The petition process can take as little as 120-days resulting in a removal of their criminal record from potential landlords, employers and financial institution immediately.

There are of course convictions that cannot be expunged and they include (see full list at the end of the article):

Class A felony offenses
Dangerous felonies as defined in section 556.061 of Missouri statutes
Any offense that required registration as a sex offender
Any felony where death is an element I the offense
Any felony offense of assault
Any misdemeanor or felony of domestic assault
Any felony or offense of kidnapping
Intoxication-related offenses
Violation of laws regulating operation of a commercial motor vehicle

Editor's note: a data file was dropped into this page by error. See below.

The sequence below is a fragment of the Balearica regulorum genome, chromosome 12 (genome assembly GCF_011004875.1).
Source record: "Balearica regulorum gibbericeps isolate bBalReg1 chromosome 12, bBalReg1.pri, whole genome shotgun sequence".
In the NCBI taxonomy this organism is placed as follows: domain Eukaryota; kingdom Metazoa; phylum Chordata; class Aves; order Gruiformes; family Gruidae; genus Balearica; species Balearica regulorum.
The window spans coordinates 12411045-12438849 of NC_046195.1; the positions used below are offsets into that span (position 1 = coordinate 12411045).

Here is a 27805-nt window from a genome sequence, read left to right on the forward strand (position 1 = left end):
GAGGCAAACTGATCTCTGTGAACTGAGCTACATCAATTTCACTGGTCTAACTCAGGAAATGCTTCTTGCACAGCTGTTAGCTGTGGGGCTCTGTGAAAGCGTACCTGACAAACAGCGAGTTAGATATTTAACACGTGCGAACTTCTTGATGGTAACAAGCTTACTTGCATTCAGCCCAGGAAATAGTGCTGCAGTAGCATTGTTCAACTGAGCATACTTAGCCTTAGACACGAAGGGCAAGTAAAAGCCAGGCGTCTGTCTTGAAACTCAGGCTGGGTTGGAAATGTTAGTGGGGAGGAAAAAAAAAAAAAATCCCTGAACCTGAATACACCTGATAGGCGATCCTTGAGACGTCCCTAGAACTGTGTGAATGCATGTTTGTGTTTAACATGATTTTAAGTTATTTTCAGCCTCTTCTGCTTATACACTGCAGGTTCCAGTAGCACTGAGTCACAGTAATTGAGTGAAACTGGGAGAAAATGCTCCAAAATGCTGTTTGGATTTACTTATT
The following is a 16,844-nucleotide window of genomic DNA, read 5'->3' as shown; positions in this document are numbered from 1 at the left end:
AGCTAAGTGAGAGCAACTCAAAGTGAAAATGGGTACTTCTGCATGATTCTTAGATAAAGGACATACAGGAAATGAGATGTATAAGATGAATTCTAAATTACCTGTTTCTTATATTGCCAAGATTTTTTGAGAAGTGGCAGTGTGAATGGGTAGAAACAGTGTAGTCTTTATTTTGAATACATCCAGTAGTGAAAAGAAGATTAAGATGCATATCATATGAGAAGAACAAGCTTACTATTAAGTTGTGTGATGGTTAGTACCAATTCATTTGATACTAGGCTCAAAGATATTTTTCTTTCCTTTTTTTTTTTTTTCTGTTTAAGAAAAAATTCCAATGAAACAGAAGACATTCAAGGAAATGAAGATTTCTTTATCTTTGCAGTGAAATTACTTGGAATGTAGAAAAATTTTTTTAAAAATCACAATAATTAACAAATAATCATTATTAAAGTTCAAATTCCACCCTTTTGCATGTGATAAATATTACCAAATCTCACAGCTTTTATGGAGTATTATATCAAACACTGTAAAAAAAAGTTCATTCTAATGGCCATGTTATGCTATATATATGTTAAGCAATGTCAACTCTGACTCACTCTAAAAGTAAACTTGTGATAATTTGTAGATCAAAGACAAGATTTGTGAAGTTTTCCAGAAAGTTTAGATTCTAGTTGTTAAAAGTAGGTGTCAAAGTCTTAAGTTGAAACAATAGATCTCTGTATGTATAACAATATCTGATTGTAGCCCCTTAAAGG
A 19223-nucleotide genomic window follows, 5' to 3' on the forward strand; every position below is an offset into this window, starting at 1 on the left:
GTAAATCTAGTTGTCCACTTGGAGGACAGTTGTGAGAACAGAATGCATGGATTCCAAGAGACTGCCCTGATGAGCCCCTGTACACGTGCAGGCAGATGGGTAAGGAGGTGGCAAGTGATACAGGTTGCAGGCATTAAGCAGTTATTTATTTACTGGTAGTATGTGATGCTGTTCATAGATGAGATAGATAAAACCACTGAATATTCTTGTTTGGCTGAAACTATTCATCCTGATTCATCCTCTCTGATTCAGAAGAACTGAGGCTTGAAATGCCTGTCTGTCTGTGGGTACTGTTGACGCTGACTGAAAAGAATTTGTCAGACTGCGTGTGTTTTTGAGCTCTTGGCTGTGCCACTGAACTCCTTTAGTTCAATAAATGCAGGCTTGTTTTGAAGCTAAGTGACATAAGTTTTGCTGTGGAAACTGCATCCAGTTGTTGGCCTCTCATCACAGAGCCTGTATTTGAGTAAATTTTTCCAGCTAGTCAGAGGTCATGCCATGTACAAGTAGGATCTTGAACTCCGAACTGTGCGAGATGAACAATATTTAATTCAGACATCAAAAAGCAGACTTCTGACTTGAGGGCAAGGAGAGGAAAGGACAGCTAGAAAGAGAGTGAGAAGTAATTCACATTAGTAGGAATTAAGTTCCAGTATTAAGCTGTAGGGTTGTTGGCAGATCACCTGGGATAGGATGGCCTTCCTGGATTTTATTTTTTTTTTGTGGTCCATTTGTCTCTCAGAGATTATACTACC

There is an application fee of $250, but if the person is indigent or has no means of income this fee can be waived. Petition forms are currently available at all courthouses in Missouri.

The new bill could effect the expungement of arrest records. Section 610.122 of the Missouri Statutes currently allows expungement of these, if the arrest was based on false information, there was no probable cause to believe the individual committed the offense, no charges were pursued and the subject did not receive a suspended imposition or sentence. With Senate Bill 588 convictions can be expunged, which seems that the qualifying list of arrests might also be expunged in time. The Missouri Legislature will probably need to expand the current list of arrest records that can be expunged so it is more in line with Senate Bill 588.